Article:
Let’s not kid ourselves: the new anthology series Law & Order True Crime: Menendez Murders exists because FX’s The People v. O.J. Simpson: American Crime Story was a hit and swept the Emmys. All over the grid, programmers who craved a piece of that action green-lit true-crime docudramas (never a genre lacking TV representation anyway). The latest is this extended retelling of the murder of Beverly Hills residents Jose and Kitty Menendez by their sons Lyle and Erik, executive produced by L&O creator Dick Wolf and done in the aggressively tawdry yet disapproving manner of Law & Order: Special Victims Unit. The story has been told many times before, of course, in true-crime series and a couple of pretty good TV movies: Menendez: A Killing in Beverly Hills, starring Edward James Olmos and Beverly D’Angelo, and Honor Thy Father and Mother: The True Story of the Menendez Murders, starring James Farentino and Jill Clayburgh. The eight-hour length and mostly funereal tone of this NBC version suggest that we’re in for something like a definitive take. The production opens with a lovingly nasty reenactment of the killings: close-quarters shotgun blasts, flopping bodies, buckets of blood.
Gus Halper stars as Erik Menendez, the sensitive and self-flagellating half of the duo. In 1989, he and his brother were accused of killing their rich parents to gain control of their fortune, but were nearly set free after attorney Leslie Abramson argued that the killings were a delayed response to years of abuse. Halper’s pained expressions, cathartic tears, and panic attacks are moving, but also sometimes at odds with the script, which affects a more hard-boiled, seen-it-all attitude. Miles Gaston Villanueva and a very unfortunate wig play Erik’s icy, controlling older brother Lyle. Edie Falco is Abramson, who is memorably introduced from the back, her frizzy blond perm becoming synonymous with the character. She’s the best thing in this mini-series, but she doesn’t get to have any scenes with the brothers until the end of episode two, when she sits opposite Erik in a jail cell and sweetly announces, “I skipped lunch, but I brought trail mix!” Until then, she’s mostly consigned to watching TV coverage of the investigation with her husband, Los Angeles Times writer Tim Rutten (Chris Bauer).
There’s a subplot involving the Menendez brothers’ therapist, Dr. Jerome Oziel (Josh Charles), who testified that Erik and Lyle confessed to the murders but was undermined on the stand by revelations that he had sex with female patients, including his mistress Judalon Smyth (Heather Graham), whom he enlisted to secretly audiotape his sessions with the brothers. All of the scenes revolving around Oziel and Smyth, who dominate the second episode, suggest a more fruitful storytelling path than the one this mini-series chose. Between Charles’s hilariously hapless reactions whenever the horny doctor is manipulated by his mistress and Graham’s slinky baby-doll exhortations as Smyth (“Make me better, Dr. Daddy!”), the mini-series keeps threatening to turn into a semi-satirical black comedy about moral turpitude in the shadow of Hollywood — a story that frankly acknowledges death and pain while also raising an eyebrow at the excesses of people like the mercurial former record executive Jose Menendez (Carlos Gomez) and his pill-addicted wife Kitty (Lolita Davidovich), who keep guns all over their house and lease a BMW when their Rolls Royce is in the shop.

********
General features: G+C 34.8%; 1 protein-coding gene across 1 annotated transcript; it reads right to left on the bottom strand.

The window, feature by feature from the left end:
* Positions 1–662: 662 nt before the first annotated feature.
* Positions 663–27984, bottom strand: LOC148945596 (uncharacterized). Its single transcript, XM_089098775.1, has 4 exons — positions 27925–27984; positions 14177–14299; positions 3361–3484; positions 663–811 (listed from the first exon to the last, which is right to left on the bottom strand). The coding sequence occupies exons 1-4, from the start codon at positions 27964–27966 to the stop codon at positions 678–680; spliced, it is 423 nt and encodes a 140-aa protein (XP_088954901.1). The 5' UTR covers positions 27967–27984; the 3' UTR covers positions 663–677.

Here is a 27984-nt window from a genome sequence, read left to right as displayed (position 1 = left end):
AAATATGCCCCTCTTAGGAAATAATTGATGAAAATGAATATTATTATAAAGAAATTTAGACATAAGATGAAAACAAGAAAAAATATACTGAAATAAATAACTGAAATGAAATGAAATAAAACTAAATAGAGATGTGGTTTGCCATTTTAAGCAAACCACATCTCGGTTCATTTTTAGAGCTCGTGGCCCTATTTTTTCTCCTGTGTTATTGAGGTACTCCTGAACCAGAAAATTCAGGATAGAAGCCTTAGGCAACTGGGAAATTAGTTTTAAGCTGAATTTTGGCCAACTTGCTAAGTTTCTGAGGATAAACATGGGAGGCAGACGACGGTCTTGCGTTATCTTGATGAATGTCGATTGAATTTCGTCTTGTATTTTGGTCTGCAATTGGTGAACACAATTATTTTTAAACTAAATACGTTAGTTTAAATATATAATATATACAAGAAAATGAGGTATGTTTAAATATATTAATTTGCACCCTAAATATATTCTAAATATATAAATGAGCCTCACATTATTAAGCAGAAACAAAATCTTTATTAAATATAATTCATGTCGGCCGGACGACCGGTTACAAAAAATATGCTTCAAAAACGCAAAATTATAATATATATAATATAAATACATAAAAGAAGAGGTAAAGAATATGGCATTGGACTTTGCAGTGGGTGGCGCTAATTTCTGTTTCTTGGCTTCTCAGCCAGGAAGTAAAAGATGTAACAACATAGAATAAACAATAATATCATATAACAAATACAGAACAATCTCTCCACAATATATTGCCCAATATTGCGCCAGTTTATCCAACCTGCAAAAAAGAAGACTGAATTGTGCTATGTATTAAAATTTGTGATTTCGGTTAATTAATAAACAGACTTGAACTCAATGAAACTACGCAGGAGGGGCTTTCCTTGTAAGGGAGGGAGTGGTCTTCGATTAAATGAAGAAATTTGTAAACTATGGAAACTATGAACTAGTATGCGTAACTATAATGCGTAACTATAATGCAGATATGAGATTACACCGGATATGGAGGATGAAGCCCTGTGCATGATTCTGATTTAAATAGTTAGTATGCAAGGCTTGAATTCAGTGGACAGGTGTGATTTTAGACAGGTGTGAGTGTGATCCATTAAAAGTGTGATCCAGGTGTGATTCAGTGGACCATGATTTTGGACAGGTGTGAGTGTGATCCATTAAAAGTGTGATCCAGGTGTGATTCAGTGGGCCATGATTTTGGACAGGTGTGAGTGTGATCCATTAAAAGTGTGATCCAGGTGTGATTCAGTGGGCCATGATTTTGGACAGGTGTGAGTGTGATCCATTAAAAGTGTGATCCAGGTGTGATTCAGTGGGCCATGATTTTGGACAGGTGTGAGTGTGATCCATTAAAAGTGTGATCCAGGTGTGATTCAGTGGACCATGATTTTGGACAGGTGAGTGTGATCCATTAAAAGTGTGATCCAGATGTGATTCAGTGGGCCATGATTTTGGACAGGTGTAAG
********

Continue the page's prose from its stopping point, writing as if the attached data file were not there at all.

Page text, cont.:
Unfortunately, the result plays like the longest, soggiest Law & Order episode ever. The writer is René Balcer, a Law & Order veteran who toyed with Menendez-inspired plot elements way back during the inaugural year of the flagship show, in an episode titled “The Serpent’s Tooth.” The series’ co–executive producer and director of the first two episodes is Lesli Linka Glatter, who has helmed some of the finest single installments of TV drama in the medium’s history, including Mad Men’s “Guy Walks Into an Advertising Agency,” The West Wing’s “Election Night,” and several episodes of the original Twin Peaks. But there’s nothing stylish or even particularly inventive about the direction, or for that matter the dialogue, the photography, or the editing. In fact, nothing feels entirely right here: not the structure, which shoehorns brief expository flashbacks into the timeline for no clear reason; not the look, a desaturated, blue-gray palette characteristic of clichéd, East Coast–based TV crime thrillers; not the script or its presentation, which fail to exploit elements of black comedy and social satire that are so innate to the tale that they seem to lunge at the camera, crying, “Notice me! Do something with me!” Every now and then, there are hints of the sharp-witted, audacious production that might’ve been, as when one of the investigative detectives learns about all the high-end luxury goods the brothers have been buying since their parents were killed, and quips, “Maybe this is how the rich grieve,” a line worthy of Jerry Orbach’s Lennie Briscoe. But it’s not enough to elevate this production beyond the level of confused competence. Maybe things pick up as the mini-series moves along, but the first two hours won’t make you inclined to find out, unless you’re a die-hard true-crime buff or an Edie Falco completist.